On this subject it would be insulting to my own feelings to attempt to prove by arguments those rights which I have asserted in the head of this part of my Defence: I might as well think it necessary to prove my right to the use of any other private property, as to attempt to prove my right to the exercise of my conscience towards my God, so long as it is regulated by His own holy word.

But in pleading before the Court for this personal right, which Ilis Majesty, the Parliament, and all officers of state, are bound to protect, and claiming right of conscience only as far as it is warranted by the principles of the church and laws of my country, I shall content myself with laying before the Court-1. The Bill of Rights ;—2. His Most Gracious Majesty's Oath, taken at his coronation ;-3. The Oath and Declaration against Popery, which his MAJESTY and EVERY MEMBER of the British Legislature are under an obligation to take ;4. A statute law declaring how all kings of England must govern, and how all his officers and ministers must serve him. | These documents will shew how firmly our rights are asserted; how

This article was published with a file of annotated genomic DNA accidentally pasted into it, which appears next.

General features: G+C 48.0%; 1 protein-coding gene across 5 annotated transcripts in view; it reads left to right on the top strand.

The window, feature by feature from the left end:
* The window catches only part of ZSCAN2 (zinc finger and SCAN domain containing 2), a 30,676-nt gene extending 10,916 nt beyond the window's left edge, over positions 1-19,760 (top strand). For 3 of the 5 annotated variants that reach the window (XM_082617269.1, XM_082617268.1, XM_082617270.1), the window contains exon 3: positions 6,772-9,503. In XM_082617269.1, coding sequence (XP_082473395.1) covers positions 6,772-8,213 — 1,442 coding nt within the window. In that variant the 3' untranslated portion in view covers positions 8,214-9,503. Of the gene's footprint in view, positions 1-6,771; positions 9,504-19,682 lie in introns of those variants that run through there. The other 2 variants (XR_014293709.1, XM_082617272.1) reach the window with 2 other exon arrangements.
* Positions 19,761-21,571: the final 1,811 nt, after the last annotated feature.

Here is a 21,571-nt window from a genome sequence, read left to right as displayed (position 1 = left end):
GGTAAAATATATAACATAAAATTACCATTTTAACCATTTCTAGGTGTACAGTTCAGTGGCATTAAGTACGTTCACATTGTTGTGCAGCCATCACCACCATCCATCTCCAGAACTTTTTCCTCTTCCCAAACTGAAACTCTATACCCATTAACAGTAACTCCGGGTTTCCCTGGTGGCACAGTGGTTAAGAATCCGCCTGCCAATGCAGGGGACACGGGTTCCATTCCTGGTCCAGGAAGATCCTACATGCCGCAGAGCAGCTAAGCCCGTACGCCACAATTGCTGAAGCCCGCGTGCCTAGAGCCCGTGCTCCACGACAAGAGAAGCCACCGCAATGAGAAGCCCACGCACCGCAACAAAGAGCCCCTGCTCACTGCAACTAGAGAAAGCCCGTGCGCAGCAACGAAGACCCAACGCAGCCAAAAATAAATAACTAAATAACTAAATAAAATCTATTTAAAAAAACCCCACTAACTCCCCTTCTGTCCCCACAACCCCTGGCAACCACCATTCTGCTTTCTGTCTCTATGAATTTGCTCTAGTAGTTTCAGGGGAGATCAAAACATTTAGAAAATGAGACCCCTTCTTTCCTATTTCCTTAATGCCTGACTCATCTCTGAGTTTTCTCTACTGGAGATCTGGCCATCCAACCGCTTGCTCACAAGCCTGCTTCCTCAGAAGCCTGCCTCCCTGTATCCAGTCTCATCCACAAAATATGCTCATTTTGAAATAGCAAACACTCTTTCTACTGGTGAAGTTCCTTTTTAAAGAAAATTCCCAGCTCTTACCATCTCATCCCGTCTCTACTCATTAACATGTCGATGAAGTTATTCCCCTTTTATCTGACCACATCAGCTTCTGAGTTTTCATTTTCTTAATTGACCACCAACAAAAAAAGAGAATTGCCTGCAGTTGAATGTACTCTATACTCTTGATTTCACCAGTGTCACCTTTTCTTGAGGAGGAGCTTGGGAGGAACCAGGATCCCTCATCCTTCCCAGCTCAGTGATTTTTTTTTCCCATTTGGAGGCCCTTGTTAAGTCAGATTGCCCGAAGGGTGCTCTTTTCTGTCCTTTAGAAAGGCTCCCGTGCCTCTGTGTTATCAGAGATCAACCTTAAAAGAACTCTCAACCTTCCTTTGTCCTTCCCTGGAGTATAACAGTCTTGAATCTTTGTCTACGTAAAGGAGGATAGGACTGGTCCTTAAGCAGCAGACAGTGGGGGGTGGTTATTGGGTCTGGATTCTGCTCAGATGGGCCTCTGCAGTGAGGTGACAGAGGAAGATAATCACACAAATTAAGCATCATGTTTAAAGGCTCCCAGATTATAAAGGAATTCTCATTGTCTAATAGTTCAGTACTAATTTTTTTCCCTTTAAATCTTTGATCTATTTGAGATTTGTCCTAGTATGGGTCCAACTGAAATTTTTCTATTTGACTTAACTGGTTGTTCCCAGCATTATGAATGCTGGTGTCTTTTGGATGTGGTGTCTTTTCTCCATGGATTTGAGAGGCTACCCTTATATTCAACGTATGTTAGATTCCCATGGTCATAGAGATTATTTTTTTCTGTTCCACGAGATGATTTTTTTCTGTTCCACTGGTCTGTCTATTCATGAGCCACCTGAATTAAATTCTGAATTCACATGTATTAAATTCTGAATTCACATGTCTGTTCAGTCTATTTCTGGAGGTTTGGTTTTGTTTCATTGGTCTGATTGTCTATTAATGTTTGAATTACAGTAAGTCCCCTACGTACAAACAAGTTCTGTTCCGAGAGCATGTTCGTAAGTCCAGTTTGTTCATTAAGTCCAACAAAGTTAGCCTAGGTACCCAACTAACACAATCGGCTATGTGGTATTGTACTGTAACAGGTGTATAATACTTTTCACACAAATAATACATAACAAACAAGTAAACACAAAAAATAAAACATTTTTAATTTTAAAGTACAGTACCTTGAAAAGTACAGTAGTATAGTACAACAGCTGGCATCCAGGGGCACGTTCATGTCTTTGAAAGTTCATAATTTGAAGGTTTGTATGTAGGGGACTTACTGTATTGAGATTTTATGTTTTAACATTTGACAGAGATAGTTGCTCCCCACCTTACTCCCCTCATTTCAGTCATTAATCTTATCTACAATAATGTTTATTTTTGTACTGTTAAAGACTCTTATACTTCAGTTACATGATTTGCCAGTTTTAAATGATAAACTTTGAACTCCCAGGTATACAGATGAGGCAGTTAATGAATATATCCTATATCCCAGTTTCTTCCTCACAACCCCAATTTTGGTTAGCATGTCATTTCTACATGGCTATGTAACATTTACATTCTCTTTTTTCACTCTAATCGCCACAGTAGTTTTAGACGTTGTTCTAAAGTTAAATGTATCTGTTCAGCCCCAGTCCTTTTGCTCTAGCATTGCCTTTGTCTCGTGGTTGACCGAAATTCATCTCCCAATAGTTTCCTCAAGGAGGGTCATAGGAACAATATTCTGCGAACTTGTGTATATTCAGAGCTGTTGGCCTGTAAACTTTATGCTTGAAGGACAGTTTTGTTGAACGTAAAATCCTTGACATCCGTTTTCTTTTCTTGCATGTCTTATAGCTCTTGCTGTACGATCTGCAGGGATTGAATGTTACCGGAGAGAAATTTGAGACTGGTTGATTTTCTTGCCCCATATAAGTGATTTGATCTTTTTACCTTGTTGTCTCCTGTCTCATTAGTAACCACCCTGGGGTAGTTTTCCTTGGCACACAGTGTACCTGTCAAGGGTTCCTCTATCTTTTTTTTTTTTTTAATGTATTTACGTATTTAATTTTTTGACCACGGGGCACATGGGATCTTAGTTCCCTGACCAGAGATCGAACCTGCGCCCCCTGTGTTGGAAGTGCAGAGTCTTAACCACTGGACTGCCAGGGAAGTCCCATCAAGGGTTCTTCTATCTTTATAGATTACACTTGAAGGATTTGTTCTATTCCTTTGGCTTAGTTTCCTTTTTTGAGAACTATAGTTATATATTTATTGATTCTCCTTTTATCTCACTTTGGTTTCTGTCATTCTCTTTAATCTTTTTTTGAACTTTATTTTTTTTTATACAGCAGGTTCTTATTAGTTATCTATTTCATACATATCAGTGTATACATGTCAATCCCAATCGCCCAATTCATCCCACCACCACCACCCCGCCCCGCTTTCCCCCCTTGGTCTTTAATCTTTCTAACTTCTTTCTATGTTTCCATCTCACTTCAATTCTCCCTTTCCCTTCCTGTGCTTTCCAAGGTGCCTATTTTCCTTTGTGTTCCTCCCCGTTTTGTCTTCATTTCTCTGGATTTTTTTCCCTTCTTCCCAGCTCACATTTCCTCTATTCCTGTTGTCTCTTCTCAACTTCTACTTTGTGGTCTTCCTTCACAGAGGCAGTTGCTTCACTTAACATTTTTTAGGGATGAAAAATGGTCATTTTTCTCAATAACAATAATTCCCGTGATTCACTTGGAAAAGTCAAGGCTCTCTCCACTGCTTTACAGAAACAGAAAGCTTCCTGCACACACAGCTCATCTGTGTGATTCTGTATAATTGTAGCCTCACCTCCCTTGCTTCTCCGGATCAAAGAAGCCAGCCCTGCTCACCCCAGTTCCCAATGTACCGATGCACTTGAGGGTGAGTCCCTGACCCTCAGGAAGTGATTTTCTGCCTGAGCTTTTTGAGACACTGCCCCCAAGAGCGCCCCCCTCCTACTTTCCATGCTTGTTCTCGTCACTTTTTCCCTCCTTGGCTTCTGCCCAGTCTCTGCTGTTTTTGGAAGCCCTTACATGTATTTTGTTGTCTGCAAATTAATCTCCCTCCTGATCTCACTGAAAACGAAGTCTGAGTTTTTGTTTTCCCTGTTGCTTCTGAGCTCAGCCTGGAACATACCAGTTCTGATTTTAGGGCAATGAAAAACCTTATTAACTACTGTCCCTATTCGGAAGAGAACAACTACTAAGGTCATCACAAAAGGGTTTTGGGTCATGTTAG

E.tpunged. solemnly they are acknowledged, and the enjoyment of them promised to us; also how clearly the objects in the order against which I remonstrated are defined and denounced by His Majesty when he first sits on his throne, and also by every member of the British Legislalure.

I lay a Copy of the Bill of Rights, passed on the 13th W. and M. on the table. | The Coronation Oath is in the following terms :

Will you solemnly promise and swear to govern the people of this kingdom of England and the dominions thereto belonging according to the statutes in Parliament agreed on, and the laws and customs of the same?

The King or Queen shall say, I solemnly promise so to do.

Will you to your power cause law and justice in mercy to be executed in all your judgments ?

The King or Queen shall say, I will. Will you to the utmost of your power maintain the laws of God, the true profession of the Gospel, and the Protestant reformed Religion established by law ?

And will you preserve unto the Bishops and Clergy of this Realm, and to the churches committed to their charge, all such Rights and privileges as by law do or shall appertain unto them ?- All this I promise to do.